Throughout his career he has also grown a better understanding of self and how he can utilize his experiences to help others. This was a rocky road of identity checking, cultural understanding, and creating the space to empathize and not simply sympathize. Much of this he attributes to his wife, a strong, black, veteran, who grew up in poverty. This growth has evolved his personal work, garnering him recognition through various art exhibitions, namely Atlanta Photography Groups Airport Show of his work Idols of the Tribe, and his work Culture Goals which traveled to Cuba for the Casa De Las Americas Caribbean show.

What’s something people might not know about you?

After buying a motorcycle to commute in Atlanta I joined a motorcycle club. The president took me out to a track day at Road Atlanta Raceway, and I was immediately hooked on motorcycle racing. This turned into me starting the group Not Made for the Street in which I created content to encourage sport bike riders to take their machines to a closed course track in order to learn how to ride and hopefully keep them from doing dangerous actions on the street. (Check it out!)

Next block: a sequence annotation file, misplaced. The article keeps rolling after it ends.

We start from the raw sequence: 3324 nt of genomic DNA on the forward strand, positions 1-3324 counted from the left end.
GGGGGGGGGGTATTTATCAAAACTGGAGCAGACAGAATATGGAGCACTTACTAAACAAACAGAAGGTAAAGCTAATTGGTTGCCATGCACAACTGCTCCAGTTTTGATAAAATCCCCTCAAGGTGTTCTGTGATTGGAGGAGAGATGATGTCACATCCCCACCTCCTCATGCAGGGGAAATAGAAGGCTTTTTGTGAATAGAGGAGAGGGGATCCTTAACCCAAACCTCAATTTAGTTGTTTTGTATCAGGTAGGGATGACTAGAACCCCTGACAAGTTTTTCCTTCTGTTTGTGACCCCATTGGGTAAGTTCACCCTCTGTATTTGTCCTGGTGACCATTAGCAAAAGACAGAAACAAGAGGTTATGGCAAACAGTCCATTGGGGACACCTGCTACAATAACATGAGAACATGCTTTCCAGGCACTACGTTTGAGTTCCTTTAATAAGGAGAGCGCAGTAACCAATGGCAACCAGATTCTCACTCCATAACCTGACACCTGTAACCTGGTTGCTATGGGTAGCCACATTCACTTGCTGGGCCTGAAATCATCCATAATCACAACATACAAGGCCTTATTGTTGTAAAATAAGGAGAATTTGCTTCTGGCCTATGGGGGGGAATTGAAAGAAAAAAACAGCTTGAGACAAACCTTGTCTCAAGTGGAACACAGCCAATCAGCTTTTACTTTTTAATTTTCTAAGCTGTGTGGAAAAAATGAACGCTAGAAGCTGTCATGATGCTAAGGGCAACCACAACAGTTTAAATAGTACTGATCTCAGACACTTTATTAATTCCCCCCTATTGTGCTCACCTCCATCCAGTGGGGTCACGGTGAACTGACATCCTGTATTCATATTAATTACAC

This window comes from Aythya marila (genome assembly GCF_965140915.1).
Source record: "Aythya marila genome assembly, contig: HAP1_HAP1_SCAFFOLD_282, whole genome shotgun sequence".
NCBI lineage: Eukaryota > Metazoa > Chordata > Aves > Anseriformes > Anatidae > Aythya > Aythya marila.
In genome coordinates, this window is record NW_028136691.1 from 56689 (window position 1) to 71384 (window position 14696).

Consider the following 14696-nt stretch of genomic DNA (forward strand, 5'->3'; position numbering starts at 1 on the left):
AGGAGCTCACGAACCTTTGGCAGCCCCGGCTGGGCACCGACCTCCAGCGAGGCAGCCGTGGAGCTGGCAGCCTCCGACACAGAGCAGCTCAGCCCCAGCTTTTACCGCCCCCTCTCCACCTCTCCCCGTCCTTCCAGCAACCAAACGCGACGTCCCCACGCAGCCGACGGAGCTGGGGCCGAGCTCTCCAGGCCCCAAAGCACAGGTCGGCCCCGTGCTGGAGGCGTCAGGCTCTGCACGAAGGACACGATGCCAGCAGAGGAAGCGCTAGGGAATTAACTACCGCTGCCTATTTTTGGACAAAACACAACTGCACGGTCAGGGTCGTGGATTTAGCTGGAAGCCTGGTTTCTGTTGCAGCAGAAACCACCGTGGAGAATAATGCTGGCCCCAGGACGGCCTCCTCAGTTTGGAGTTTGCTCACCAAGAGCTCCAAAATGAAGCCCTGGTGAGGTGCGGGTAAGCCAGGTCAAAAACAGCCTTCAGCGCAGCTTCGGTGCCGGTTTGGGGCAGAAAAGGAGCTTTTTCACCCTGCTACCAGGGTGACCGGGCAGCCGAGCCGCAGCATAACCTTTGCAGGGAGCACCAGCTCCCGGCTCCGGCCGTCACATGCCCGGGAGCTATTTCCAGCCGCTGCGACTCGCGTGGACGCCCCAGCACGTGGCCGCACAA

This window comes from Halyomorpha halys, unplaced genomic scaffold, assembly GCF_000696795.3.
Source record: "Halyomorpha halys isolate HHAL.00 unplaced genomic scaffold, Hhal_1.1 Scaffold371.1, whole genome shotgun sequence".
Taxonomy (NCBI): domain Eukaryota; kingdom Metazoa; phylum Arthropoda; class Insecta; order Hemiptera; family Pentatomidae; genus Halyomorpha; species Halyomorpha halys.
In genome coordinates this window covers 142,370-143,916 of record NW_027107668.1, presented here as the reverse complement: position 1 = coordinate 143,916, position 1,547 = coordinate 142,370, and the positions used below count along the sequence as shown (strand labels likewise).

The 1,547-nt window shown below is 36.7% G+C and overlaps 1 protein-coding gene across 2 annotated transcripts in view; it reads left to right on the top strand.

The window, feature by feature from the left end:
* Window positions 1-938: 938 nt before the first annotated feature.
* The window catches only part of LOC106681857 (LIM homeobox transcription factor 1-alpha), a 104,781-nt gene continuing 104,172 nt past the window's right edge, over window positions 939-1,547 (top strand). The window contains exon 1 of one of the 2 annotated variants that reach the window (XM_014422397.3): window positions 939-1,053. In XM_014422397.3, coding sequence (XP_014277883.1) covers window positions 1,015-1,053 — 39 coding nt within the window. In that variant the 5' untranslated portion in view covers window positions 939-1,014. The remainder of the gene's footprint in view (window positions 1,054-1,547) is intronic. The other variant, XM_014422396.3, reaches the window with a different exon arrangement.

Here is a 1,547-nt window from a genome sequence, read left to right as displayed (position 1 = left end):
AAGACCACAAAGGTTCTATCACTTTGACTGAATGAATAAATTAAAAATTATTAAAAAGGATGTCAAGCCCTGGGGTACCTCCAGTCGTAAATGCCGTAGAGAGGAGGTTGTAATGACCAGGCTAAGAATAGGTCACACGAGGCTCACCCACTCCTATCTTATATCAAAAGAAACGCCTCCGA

Jasmine Tew

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Jasmine is a rising senior at the University of Illinois, Urbana-Champaign, pursuing a BA degree in Urban and Regional Planning with a concentration in Policy Planning and minor in Political Science. She has worked on projects to provide Myanmar refugees quality education and to connect new immigrants in Champaign with local resources through an online platform.

What attracted you to Living Cities?

I joined Living Cities to learn more about policies for affordable housing and strategies for reducing income gaps in the urban environment. A bottom-up approach is essential to close racial income and wealth gaps. In the process of creating accessible opportunities, we should consider and address the structural flaws that have resulted to the disparity in the first place.


Julienne Kaleta